“Growth is any combination of a number of factors. Fleet size, personnel, bottom-line numbers, and market share can all be considered signs of growth. However, the ability to handle these factors is what growth is all about. If you can’t handle more business, more vehicles, or more employees then you aren’t growing — you’re just expanding.” -Jeff Nykios, COO, Leros Point to Point
“I don't decide to expand the business, the demand determines whether or not we grow/expand the business. When we need more vehicles, we buy them. It's pretty straightforward. Currently, we are trying to grow our out-of-town business, but it really comes down to asking for the business when our clients are booking their local trips.” -Rick Brown, president, La Costa Limousine
“I run my business by keeping one car empty for every four cars I have full. This allows me to respond and react very fast to changes that occur during the day. And in this business, change is constant. So when all my cars are full and I cannot keep cars empty for back-ups, I know its time to expand by buying more cars.” -Joe Carletto, vice president U.S. Limousine Service, Ltd.
“As far as making a decision to grow, that is just a gut feeling that you want to be a larger company. As far as building infrastructure to accommodate increasing revenue, we always add infrastructure when we perceive that we are bumping up against our operational limit. We don't ever want to be in the position of not being able to handle all of our clients on any given day. We track growth trends and anticipate larger volume that we see coming based on historical analysis.” -Dawson Rutter, president/CEO, Commonwealth Worldwide
Top 10 Concerns for Top Operators 1.New Jersey state sales tax
3.Finding people with good attitudes
4.New York and Nassau County TLC border wars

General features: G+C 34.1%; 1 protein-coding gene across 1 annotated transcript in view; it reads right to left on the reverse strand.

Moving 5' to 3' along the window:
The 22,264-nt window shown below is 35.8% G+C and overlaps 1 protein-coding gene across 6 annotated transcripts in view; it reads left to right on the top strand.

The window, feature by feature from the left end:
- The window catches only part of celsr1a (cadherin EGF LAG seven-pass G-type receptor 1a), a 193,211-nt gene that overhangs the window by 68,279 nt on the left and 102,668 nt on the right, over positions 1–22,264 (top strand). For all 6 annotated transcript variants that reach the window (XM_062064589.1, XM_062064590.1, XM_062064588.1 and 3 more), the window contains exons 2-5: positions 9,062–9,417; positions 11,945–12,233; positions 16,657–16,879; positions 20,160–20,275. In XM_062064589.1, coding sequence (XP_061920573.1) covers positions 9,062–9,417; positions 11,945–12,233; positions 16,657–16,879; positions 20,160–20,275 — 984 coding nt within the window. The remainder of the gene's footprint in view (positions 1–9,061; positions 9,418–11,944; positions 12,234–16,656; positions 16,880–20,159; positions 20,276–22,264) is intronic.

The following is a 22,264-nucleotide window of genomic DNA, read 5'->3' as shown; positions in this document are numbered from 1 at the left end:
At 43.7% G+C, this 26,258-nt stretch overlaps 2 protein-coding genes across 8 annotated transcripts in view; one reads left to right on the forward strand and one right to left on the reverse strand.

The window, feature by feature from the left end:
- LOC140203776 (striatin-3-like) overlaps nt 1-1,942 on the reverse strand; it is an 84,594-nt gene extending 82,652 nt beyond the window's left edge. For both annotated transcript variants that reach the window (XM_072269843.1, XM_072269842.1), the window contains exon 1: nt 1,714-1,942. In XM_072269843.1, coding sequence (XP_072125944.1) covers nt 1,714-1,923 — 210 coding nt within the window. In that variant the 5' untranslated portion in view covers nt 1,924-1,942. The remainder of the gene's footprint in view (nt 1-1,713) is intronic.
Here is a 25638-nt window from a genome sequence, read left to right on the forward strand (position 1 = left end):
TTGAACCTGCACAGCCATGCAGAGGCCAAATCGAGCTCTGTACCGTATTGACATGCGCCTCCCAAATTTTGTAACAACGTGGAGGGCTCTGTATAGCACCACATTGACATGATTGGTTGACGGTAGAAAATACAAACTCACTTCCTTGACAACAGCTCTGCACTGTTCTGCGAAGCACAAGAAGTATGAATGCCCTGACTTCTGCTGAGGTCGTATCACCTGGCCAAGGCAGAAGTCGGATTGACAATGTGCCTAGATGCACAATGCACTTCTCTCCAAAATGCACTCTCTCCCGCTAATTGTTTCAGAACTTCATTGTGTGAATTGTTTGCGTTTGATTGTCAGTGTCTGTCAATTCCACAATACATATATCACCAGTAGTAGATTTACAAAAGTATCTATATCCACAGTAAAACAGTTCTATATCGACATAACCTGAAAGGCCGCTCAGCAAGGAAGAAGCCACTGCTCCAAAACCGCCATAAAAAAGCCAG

8.Gas Guzzler tax
9.Real Interstate Drivers Equity Act (RIDE)
Women in Control
Over the years, the presence of professional women in the industry has grown. It has been a long road, full of challenges, but gone are the days where women had to struggle to be taken seriously in this business.
What have been some of the challenges you have faced leading the industry as a woman?
“I don’t think my challenges have been any greater because I am a woman. The livery business is a challenge in itself. I occasionally come in contact with people who don’t take me seriously because I am a woman, but that usually doesn’t last long.” -Lorraine Wilde, president/CEO, GO Airport Shuttle/GO Tri-County
“Today there aren’t many but years ago, trying to convince a male-dominated industry that I know about vehicles, gas mileage, and the operation of a limousine company were my biggest challenges.” -Barbara Chirico, CEO, Gem Limousine Service, Inc.
“Although the business environment is changing, some of the professionals I deal with do not expect to interact with a woman CEO in the transportation business. It's outside the norm. I enjoy being quietly assertive and proving that I know my business.” -Kristina Bouweiri, president/CEO, Reston Limousine
“Being young and being female, it makes everything a little more challenging. I think everything I say and do is looked at more closely, because of my age than my gender.” -Kristin Aulenbach, president/CEO, Eagle Transportation Services Worldwide
Even Leaders Need Leaders
We asked industry leaders about people they admire.
“Scott Solombrino, for his ability to communicate and vast knowledge of the industry.” -Jeff Greene, president/CEO, Greene Classic Limousines
“My father, who owned 23 car dealerships, instilled the reality in me that all he did was sign paychecks. The customers are the ones who provide the money.” -Stephen Qua, president, Company Car and Limousine
“A few of the big guys who are mentors for us include David Seelinger, Jonathan Danforth, Scott Solombrino, and Dawson Rutter.” -H.A. Thompson, president, Rose Chauffeured Transportation
“Outside the industry, I think that Richard Branson, chairman of the Virgin Group, is just about the most fascinating guy out there. He has to deal with logistics, and planes, and a myriad of employees from different cultures with different skill sets. I would love to meet him someday, and be able to drive with him for a few hours, just chatting.” -Jeff Rose, president/CEO, Attitude New York